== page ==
Coppiced Willow for Energy

Growing willow for energy is nothing new for the UK – it’s has been done for very nearly the last 40 years – but with today’s mounting interest in both energy saving and renewable energy, the idea is becoming increasingly popular.

While the whole issue of growing energy crops instead of food has been heavily criticised of late, unlike approaches which divert edible materials to biofuel production, growing willow coppices doesn’t take the food from anyone’s table.

In addition, since the economics of the whole thing works best when the wood produced is burnt relatively close to where it was grown, coppiced willow helps reduce “energy miles” – and an energy saving in transport means better energy efficiency overall.

It’s not really something that’s likely to work in the average back garden – although you can certainly do it for a bit of fun – but on a larger scale and particularly for rural communities, it can be a worthwhile option to consider.

How Does It Work?

Willow “whips” – long, thin cuttings taken when the trees are dormant, during winter – are planted in the spring, in long rows to make eventual harvesting easier. Apart from needing the ground around them to be weeded to keep down competition until they become established, willows are a fairly undemanding crop to grow and thrive in the British climate.

In many places, they will put on around 6ft (1.8m) of growth a year, which means that by the time they are ready for harvest – after three years – the whips will have become sizeable trees.

Harvesting takes place in the winter, normally using a converted sugar-cane harvester, which travels along the rows, cutting the willows at the base and dicing the wood into 4 inch (10cm) “billets” which are then stored and allowed to air dry.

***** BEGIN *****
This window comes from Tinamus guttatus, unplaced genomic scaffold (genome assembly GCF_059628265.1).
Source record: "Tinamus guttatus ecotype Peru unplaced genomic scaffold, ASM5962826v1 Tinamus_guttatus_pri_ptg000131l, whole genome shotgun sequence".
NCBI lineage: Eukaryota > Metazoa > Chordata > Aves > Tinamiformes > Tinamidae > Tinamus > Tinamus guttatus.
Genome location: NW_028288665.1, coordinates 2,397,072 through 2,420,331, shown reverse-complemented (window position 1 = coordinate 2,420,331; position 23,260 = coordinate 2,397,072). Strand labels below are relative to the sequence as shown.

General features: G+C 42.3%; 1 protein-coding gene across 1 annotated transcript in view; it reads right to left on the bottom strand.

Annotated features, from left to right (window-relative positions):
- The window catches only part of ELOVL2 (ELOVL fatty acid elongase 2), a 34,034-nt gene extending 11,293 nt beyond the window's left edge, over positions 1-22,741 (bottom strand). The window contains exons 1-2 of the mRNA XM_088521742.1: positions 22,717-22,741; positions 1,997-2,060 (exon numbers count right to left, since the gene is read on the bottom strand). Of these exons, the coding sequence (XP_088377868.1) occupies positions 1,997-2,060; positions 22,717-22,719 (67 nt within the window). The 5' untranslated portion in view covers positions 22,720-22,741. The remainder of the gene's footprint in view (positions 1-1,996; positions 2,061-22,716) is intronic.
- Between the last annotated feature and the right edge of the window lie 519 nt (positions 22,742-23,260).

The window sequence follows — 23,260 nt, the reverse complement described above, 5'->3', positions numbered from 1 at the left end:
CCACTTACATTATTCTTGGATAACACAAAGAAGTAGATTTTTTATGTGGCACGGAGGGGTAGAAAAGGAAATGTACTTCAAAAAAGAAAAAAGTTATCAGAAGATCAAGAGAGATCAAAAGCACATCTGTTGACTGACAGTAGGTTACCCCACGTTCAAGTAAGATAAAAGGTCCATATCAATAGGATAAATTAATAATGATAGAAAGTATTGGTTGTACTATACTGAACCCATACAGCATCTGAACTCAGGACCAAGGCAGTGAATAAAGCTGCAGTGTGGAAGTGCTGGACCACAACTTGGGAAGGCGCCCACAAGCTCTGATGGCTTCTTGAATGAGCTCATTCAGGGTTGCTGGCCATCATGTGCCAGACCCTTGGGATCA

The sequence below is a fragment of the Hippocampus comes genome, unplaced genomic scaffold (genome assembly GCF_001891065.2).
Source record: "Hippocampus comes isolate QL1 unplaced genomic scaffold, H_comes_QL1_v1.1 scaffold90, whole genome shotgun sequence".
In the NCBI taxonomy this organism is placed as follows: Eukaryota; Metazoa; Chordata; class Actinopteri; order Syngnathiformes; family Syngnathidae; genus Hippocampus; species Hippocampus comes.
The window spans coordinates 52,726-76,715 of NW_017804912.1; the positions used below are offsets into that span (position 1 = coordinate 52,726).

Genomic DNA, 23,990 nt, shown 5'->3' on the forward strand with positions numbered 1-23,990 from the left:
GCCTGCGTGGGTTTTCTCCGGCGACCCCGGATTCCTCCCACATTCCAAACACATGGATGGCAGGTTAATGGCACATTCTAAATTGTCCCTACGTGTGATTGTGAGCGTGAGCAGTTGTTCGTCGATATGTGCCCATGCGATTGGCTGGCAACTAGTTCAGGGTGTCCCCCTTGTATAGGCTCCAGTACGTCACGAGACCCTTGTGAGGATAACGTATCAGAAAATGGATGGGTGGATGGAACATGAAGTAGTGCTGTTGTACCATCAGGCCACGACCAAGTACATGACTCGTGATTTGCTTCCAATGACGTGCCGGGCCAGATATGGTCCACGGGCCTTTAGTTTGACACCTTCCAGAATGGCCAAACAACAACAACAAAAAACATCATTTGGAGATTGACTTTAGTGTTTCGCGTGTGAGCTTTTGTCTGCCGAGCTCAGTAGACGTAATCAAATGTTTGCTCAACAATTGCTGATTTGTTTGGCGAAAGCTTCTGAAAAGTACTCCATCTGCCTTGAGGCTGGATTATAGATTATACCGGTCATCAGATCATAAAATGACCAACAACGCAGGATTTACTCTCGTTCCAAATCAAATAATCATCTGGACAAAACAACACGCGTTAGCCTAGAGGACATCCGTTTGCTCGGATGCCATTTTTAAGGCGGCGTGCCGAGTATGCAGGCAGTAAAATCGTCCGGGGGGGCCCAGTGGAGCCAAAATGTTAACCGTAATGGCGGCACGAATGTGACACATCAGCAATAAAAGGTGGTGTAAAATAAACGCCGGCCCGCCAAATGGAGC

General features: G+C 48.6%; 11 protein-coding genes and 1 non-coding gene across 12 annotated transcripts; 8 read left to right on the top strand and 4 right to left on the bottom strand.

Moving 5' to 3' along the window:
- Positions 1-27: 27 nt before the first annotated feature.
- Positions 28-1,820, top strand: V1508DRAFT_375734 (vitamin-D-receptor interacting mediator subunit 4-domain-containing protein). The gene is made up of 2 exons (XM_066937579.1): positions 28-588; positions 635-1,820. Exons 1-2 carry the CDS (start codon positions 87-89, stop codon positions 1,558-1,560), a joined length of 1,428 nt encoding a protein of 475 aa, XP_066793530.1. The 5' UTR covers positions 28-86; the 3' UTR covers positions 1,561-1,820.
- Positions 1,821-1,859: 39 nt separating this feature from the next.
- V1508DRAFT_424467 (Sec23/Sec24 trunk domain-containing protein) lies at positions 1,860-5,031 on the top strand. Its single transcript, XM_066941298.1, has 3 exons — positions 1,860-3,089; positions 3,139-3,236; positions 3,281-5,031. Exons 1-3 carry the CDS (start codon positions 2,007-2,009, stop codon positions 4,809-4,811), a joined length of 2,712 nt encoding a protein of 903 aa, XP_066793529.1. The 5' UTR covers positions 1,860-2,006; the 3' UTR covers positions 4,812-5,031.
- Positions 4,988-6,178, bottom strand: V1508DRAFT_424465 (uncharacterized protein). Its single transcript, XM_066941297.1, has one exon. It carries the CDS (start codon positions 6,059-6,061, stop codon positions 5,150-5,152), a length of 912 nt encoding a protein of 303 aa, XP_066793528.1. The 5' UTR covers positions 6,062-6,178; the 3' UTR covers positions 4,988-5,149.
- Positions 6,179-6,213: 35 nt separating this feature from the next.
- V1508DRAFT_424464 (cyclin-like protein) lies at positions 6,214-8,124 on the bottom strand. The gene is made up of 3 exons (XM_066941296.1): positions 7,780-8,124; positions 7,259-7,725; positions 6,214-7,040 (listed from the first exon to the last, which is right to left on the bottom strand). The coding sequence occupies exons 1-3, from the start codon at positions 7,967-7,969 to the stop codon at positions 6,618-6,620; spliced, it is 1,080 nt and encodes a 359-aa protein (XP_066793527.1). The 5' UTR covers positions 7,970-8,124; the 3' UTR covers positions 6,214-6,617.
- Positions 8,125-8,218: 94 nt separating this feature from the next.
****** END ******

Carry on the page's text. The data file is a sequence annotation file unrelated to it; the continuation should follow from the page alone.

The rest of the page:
Once dry, the wood can be delivered for use – normally for local heating schemes, although in 2004 the huge Drax power station near Selby began using willow material alongside coal to generate electricity and number of other large power stations have also done so since then.

Energy Saving and Energy Efficiency

For large premises, especially farms, local schools of nursing homes, willow can be an ideal heating solution, especially since it can be grown either on site, or very close by, which makes a great deal of sense from the perspective of both energy saving and carbon reduction.

Compared with the transport cost of coal or oil to relatively remote areas, where gas is not available, the straightforward economic part of the energy saving is obvious, while additionally, there is also the saving in diesel – another fossil fuel – to consider. With much reduced delivery distances, locally grown willow clearly scores highly in the sustainability stakes.

Burning willow requires a specialised type of boiler, with an automatic feeder and associated controls to ensure everything keeps working at its best – and these do not come cheap. However, the systems themselves normally have a very long lifespan – often as much as 30 years – and if properly serviced seem remarkably robust in operation.

Aside of the design of the boiler itself, the main influence on overall energy efficiency tends to be the heat distribution system – responsible for moving the heat around to where it’s needed – and the levels of insulation in the buildings themselves.

However, making sure that lofts, walls and pipes are properly insulated is a major part of any energy saving project – so using willow doesn’t make much in the way of extra demands in that respect.

Carbon Neutral, Renewable Energy

Technically known as “Short Rotation Coppicing” – often abbreviated to SRC – this form of energy production is sustainable and carbon neutral, which accounts for much of its appeal. After harvesting, the trees once again begin growing from the root which remains in the soil, providing a new energy crop every three or four years, for around 30 years or more of useful life.

Since when the trees are burnt, they only release the carbon they took up when they were growing – rather than the “pre-historic” carbon released by fossil fuels – they don’t make a net contribution to the atmosphere and hence the claim to carbon neutrality.

A growing number of farmers have started producing willows, so in addition to providing energy, there are benefits to the rural economy and employment, while the coppiced woodland makes a valuable habitat for birds, mammals and other forms of wildlife.

Although this form of renewable energy isn’t always going to be the most appropriate, it can be a very effective alternative way of heating fairly large buildings and if nothing else, it gives a whole new meaning to the expression “grow your own”!